Oct 20, 2011

The gag rule in action

As you know, I had to release all of my students last week because of moving to a different rink. All of them wanted to stay at the Ice Rink of the Damned, so they started looking for new coaches.

I got lots of calls from friends saying, "hey, Parent X called me about skating with Precious, is that okay? Also, what's going on?"

To review, what I call "the gag rule" is supposedly a protection against solicitation, defined as actively seeking to subvert a coaching relationship by suggesting a student move to a new coach. The Professional Skaters Association and USFS apply this rule rather broadly, encompassing pretty much all conversations around changing coaches. In other words, if a parent/skater is unhappy with their current coach, this rule makes it very difficult for them to quietly try to test the waters elsewhere, because other coaches are required to report the conversation to the current coach or face sanctions.

It apparently works, because several people called me.

Or maybe I just work for classy parents.

What will be interesting is to see if any of my students end up with coaches other than these, who followed the letter of the law and called me, highlighting another weakness of this rule: you have no way of knowing if someone is talking to your students unless they choose to self-regulate. In other words, in the hands of the unethical, the gag rule doesn't work, because they won't call. In the hands of the ethical, you don't need it. (Two of the people who called me are not members of the PSA and therefore not subject to this rule.)

As an opponent of these anti-solicitation measures, I appreciated getting these calls, but would not have faulted the coaches for not calling me. I would have liked calls from the parents,which I didn't get in every instance, because you should ALWAYS talk to your current coach once you've made the decision to move (okay to hunt around behind her back when you're deciding whether to move, but once the decision is made, common courtesy demands direct contact with the old coach).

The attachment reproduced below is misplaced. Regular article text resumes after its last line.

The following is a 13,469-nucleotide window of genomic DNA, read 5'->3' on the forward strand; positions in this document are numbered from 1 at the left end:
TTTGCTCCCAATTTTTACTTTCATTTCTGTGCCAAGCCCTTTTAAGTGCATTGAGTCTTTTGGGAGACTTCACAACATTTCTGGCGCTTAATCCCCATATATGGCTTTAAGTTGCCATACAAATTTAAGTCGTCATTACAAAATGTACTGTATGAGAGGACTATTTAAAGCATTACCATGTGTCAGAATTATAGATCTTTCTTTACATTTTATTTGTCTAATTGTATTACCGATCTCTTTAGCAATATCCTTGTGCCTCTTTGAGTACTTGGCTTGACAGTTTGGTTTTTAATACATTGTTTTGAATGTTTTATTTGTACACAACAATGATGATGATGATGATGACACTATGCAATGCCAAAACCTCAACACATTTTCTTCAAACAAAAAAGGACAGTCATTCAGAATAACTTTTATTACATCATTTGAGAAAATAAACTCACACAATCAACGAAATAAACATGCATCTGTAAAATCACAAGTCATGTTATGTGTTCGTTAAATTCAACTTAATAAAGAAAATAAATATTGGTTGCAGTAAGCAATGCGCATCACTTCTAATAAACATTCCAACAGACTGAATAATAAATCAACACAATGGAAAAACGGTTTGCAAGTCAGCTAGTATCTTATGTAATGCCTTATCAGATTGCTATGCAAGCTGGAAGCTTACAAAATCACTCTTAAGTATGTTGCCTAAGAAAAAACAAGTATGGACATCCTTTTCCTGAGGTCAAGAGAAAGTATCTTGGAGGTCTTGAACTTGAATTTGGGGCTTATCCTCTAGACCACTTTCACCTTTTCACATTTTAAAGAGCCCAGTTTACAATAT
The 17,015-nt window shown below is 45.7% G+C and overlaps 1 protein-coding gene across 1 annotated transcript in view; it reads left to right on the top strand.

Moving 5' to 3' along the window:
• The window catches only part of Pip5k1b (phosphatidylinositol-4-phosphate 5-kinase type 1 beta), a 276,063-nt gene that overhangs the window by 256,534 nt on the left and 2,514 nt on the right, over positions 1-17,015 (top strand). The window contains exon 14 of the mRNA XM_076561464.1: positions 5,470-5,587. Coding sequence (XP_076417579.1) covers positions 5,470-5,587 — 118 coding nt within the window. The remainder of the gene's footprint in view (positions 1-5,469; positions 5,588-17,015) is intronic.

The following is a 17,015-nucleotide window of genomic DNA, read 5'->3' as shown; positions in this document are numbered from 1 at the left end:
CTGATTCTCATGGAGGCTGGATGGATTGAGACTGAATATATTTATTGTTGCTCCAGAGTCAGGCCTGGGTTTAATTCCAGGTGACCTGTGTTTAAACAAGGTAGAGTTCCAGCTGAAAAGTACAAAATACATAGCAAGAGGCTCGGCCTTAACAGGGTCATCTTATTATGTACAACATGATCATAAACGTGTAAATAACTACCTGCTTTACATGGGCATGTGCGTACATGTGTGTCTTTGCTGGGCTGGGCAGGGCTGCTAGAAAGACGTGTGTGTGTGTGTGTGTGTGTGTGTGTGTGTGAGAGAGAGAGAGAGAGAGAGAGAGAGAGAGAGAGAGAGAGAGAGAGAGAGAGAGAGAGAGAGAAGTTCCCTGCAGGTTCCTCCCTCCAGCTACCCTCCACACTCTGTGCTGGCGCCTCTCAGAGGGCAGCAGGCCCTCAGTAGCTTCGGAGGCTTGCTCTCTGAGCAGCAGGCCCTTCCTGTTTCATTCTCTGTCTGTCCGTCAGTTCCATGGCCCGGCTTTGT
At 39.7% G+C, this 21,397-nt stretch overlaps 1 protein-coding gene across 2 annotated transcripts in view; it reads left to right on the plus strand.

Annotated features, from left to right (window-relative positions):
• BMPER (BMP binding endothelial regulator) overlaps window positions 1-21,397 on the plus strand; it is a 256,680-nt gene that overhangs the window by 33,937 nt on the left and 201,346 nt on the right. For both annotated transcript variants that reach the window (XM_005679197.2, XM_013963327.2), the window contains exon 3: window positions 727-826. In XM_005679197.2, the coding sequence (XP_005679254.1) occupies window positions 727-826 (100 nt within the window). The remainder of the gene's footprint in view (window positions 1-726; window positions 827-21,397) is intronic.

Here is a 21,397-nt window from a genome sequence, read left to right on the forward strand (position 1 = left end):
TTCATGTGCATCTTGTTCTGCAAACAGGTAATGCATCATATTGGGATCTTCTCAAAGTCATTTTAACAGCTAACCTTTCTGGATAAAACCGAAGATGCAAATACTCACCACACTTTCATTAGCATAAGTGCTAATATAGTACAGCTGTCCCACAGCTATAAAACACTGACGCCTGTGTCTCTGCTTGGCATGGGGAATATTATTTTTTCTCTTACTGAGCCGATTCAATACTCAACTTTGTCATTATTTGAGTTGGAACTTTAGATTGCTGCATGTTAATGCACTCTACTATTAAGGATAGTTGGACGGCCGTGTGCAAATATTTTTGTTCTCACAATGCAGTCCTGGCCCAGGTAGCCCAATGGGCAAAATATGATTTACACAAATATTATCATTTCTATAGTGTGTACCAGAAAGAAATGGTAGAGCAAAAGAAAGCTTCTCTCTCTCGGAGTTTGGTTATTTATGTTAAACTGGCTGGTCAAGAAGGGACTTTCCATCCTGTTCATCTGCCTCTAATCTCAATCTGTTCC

One of the difficult things about bad situations like this one is having your convictions run right up against your emotional needs--I needed everyone to flip that place a giant bird and quit en masse. But my coaching philosophy says the most important person in the equation is the kids--their need for stability, adults who put their needs first, and a safe place to learn and have fun.


  1. Are students/parents explicitly told that they should always communicate their decisions to current coaches first? I guess you probably bring it up while explaining you are leaving the old rink, but did they know the gag rule beforehand?

  2. No, they tend to find out when they run up against it, which is another problem with it. You can't follow a rule that no one tells you about.

  3. jjane45- also consider that this rule does not govern parents, they are not members of the PSA, and do not have to abide by their rules.

    If a parent chooses to seek a new coach without telling the old coach, that is fine (though kind of rude once you switch- but I really think it is kind of preferable when you are looking.)

    However, if they are looking at other PSA coaches, those coaches are bound by the rule to tell original coach.

  4. Jessim, however, parents ARE bound by USFS rules if they compete in USFS events, and especially qualifying events, which binds them to the same rules. Here's how it SHOULD work: you should be able to talk to anyone you want to under any circumstances without anyone "outing" you. The obligation to report the conversation should happen only at the point at which you actually make the change, when it simply becomes common courtesy.